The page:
Virginia died the way she lived — fiercely, with intense passion and determination. Her love for life kept her alive for ninety-eight years. For many years she suffered from a painfully arthritic knee but was too old for surgery. She survived several life-threatening events in her later years: cancer surgery and a major fall in December 2011: she broke her neck, but that didn’t stop her either. She also lost her oldest son, Bob, in 1993 after an accident.

Virginia met Eric Berne, founder of Transactional Analysis (TA), when she was living in Syracuse, and they became friends. She went on to study with him in California, and TA became her therapy of choice. From then on she was continually working with individuals — children, adults (many of them parents), couples. She also taught child development at Naropa Institute in Boulder, CO. In the late 1980’s, after Trungpa Rinpoche’s death, Virginia was part of a team of people who developed the eight year-old rites-of-passage ceremony that continues to be celebrated each year in many Shambhala Centres around the world. [If anyone knows more about how this ceremony was developed and who else was involved, please let us know at [email protected] Ed]

Making Space for ChildrenVirginia wanted to leave behind a legacy. When she was in her eighties she began to sift through her many boxes of notes from years of counseling, and put together a small, pithy book about how she worked with children and parents. With a little help from her friends (including Molly Nudell, who designed a beautiful, vivid cover) Making Space for Children: Creating a Sane Environment was published in 2003, (available from Shambhala Media.) Its inspiration comes from Chogyam Trungpa’s teachings on basic goodness — always her reference point.

No account of Virginia’s life would be complete without at least one martini story. Virginia had two martinis—sometimes more—every evening, for years and years. This was the time of day when it was most enjoyable to drop by for a visit. At the sukhavati, acupuncturist Kermit Stick described the first time he went to see Virginia after she had broken her neck in 2011. He told us, “I asked her to turn her head both ways. When she turned it to the left I heard a loud clunk, and she said, ‘Sometimes I turn my head and I can’t turn it back,’ and she started laughing. And so we had a couple of martinis.”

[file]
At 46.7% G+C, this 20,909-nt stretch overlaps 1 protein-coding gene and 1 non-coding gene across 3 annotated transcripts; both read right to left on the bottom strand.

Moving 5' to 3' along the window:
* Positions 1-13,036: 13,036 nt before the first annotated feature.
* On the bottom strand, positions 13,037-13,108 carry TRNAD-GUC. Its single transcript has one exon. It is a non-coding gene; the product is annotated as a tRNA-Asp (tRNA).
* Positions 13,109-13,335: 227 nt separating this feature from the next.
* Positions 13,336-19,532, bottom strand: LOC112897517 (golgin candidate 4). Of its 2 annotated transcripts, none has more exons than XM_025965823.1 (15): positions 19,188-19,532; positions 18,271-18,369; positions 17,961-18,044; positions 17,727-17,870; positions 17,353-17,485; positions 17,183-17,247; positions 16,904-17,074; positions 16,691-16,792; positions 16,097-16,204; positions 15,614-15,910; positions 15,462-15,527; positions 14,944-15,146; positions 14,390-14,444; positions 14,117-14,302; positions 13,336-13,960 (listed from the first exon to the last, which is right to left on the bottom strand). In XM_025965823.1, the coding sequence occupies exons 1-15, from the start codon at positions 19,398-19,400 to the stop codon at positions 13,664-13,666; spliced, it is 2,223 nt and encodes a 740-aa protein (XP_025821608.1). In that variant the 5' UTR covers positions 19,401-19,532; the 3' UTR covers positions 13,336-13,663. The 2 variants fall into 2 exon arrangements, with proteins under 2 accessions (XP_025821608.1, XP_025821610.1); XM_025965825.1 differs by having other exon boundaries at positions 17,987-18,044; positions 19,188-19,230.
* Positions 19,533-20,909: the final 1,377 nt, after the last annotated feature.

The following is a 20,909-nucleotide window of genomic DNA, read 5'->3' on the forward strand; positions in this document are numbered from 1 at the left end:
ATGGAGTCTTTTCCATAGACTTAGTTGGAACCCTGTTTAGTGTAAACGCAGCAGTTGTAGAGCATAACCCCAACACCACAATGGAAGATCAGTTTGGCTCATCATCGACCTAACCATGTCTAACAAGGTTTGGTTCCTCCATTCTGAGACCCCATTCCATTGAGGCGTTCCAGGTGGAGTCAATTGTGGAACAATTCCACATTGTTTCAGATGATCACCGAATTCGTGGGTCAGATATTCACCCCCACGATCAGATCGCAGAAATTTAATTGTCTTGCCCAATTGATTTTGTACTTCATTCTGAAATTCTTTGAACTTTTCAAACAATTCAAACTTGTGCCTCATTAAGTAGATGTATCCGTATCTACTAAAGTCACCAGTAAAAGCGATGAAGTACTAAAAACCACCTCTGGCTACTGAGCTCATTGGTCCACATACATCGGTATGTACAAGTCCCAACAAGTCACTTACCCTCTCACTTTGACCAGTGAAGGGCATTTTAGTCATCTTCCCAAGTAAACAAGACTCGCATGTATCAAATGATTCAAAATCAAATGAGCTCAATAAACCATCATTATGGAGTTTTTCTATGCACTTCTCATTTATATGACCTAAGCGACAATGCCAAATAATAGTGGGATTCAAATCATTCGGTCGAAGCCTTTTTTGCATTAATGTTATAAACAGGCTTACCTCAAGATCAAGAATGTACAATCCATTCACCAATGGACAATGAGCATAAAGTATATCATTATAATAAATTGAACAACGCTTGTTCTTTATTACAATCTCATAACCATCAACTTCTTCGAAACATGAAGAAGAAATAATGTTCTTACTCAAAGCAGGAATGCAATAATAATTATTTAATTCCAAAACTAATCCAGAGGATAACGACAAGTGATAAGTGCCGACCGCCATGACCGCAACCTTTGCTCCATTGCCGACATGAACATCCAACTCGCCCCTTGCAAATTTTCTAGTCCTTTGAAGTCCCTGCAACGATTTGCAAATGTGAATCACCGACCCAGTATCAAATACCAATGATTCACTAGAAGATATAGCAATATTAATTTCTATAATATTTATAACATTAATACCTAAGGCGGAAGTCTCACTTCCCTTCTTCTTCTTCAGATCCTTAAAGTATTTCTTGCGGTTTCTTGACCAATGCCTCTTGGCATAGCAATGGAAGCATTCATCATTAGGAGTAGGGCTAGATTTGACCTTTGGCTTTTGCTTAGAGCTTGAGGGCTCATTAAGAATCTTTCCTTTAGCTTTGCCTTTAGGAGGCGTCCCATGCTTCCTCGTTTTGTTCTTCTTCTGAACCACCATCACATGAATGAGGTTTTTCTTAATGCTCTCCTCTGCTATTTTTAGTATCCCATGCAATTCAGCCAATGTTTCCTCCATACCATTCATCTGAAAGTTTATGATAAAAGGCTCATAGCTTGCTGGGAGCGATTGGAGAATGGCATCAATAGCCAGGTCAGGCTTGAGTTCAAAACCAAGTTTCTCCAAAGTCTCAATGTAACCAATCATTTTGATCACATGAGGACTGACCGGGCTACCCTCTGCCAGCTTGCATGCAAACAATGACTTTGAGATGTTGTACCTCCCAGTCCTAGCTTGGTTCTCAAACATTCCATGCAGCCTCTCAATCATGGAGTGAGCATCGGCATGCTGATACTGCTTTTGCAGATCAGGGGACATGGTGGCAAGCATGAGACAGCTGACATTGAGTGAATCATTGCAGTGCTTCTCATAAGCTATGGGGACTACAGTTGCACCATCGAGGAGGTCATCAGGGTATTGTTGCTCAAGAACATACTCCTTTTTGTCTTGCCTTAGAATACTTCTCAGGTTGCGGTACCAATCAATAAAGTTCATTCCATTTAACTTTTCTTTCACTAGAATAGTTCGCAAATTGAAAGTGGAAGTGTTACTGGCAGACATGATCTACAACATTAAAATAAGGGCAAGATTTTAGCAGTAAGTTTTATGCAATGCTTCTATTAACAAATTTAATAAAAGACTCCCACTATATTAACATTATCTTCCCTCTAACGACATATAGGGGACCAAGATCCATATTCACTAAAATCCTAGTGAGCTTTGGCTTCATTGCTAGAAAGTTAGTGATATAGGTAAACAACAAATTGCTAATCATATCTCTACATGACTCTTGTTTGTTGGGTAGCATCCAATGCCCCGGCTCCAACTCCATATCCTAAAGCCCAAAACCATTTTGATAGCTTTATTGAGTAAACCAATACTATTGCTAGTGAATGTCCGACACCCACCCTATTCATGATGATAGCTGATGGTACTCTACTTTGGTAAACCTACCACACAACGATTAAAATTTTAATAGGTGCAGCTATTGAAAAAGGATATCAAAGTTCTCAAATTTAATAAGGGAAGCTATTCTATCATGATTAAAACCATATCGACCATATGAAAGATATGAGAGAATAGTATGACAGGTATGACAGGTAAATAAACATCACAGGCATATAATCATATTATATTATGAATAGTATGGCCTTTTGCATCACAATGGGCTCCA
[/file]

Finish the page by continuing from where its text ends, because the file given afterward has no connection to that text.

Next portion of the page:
The last offering at the sukhavati was a poem by Virginia’s lifelong friend Robert Krupnick, entitled “The Great State of Virginia.” Visit the Chronicles to read it and leave your tributes.

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3 responses to “ Warrior Tribute to Virginia Hilliker ”
  1. Virginia always had a calming presence. Years ago i was freaked out about the fact that i didn’t know what to do about not knowing what i really wanted in relationship difficulties. I was was stuck in a tar pit of ambivalence . The more i tried, the more stuck i became. Virginia looked at me and said, “Joe, what’s wrong with not knowing”? This started me on a path of healing and is something i come back to when i feel stuck. Thank you Virginia!

  2. Diane Hamilton
    May 8, 2013

    I went to see Virginia when I was in my early twenties to work on my relationship with my husband. I remember how much she smiled and laughed every time my husband said something. At first it pissed me off, then I started enjoying how much they enjoyed each other. It was great therapy and great teaching.

  3. Wendy Elizabeth Langmuir Baks
    Apr 29, 2013

    virginia was a great lady and she gave her life to the children of this world as well as their mothers and fathers….. mmmmmmmmm nothing like offering emptiness always ceaselessly with tireless exertion….